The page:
More than 20 players are separated by only four strokes at the halfway stage of the Open de Andalucía de Golf by Turkish Airlines – with Jeppe Huldahl, Rikard Karlberg and Maarten Lafeber leading the way.
Swede Karlberg, who does not even have a European Tour card and is playing on a sponsor’s invite, followed up his opening 65 with a 67 and looked like leading on his own when he pitched to eight feet on the par five 14th for birdie only to hand the shot back at the 16th.
Karlberg's third place in the Barclays Singapore Open last November would normally have earned him a card for this season.
But because he had joined The Challenge Tour and did not play the required seven events he did not qualify for inclusion on The Race to Dubai and so was left seeking invitations.
The 24 year old is a two-time Asian Tour winner and was their rookie of the year last season.
"Today I missed some putts on the back nine, but I am pretty satisfied," said Karlberg. "The key of my score was hitting lots of fairways.
"I like this course. It reminds me of my home course, very flat, with narrow fairways and small greens. You need to be very straight off the tee.”
Former Celtic Manor Wales Open champion Huldahl had set the mark with a second successive 66 while Lafeber, whose only European Tour win came in the 2003 Dutch Open, shot 65.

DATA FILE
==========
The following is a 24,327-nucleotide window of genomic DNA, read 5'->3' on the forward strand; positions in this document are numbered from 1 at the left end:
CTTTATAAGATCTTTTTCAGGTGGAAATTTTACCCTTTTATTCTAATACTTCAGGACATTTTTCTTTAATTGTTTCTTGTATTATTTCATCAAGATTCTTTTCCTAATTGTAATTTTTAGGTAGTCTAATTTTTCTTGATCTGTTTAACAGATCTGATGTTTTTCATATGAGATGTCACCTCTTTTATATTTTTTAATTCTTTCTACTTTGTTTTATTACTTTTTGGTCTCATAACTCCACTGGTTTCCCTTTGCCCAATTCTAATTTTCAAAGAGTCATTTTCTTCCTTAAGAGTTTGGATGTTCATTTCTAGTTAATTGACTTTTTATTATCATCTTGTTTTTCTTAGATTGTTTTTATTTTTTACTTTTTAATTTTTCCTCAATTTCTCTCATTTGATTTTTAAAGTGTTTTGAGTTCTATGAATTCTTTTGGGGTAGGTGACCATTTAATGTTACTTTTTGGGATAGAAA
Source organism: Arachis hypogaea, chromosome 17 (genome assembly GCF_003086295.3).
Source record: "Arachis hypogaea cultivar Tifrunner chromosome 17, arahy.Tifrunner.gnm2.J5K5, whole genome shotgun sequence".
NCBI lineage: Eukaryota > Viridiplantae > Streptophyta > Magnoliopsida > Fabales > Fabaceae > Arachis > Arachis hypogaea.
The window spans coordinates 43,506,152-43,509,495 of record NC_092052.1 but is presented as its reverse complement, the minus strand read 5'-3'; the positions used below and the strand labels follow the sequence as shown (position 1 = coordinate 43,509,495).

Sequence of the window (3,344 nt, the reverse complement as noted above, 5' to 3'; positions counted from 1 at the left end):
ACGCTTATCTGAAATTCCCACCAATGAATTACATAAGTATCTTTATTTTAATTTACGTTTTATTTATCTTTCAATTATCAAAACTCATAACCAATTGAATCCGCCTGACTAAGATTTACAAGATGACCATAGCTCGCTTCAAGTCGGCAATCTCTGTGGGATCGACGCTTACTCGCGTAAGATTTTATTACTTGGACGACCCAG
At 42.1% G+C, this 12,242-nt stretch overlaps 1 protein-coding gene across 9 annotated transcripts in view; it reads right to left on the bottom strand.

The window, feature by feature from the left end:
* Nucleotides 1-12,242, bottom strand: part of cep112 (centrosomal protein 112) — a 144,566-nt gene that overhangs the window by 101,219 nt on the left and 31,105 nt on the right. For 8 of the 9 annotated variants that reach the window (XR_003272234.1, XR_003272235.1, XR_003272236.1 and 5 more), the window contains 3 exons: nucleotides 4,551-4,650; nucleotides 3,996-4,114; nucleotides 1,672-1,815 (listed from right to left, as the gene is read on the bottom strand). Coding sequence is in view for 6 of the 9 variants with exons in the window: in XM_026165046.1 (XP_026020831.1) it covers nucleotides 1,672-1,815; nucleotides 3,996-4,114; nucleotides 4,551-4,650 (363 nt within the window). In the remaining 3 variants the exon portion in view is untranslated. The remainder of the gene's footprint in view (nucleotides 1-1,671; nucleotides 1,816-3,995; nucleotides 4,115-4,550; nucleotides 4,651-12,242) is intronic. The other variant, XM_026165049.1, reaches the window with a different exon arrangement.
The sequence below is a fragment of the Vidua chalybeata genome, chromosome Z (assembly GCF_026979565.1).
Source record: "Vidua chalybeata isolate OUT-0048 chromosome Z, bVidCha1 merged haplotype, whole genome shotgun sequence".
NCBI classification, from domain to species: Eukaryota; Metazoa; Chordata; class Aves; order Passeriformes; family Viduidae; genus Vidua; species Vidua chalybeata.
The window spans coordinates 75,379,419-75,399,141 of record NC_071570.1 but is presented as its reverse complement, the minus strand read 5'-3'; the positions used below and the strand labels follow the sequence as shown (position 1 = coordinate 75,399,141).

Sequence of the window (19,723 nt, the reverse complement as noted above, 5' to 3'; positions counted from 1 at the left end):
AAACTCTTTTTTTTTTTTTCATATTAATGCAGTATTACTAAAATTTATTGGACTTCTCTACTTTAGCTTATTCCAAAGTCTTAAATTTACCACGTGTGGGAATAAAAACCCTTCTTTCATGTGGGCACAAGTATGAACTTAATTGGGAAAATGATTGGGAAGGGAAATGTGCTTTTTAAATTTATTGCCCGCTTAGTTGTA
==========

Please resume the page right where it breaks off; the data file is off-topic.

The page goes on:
Lafeber is the most experienced of the trio out in front, but the 36 year old has only one title in nearly 340 appearances on The European Tour.
“It was a solid round. To be honest, my long game was not good but I did very well around the greens,” he said.
“I putted really badly the first four or five weeks of the season, so I went to the US to see my coach, and we are working on it.
“I like this course. I like courses where you have to make a good choice off the tee. I think this is a challenging course.”
Huldahl slipped out of the top 150 on last season’s Race to Dubai, but has made improvements to his game in order to compete more regularly.
“I had two very solid first rounds,” said Huldahl.
“I changed my swing last year. I needed to improve my technique in order to become a more stable player, and that took its time.
"Today I played very good off the tee, and when I hit bad shots, I missed on the safe side. There’s still a long way to go.”
Scotland's 1999 Open Champion Paul Lawrie is one behind after a six foot birdie at the last, along with England's Jamie Elson and five-time Japanese Tour winner Tetsuji Hiratsuka, another of the invited players.
“The key of my score has been around the green,” said Hiratsuka, whose regular caddie is not travelling with him this week after his house was destroyed in the recent earthquake.
“I chipped and putted extremely well and hit some great short irons.”
Lawrie, round in 67, will sense a big chance to end nearly nine years without a win, while at three under after posting the same score, England's 50 year old Barry Lane is still in the hunt to become the oldest winner in European Tour history.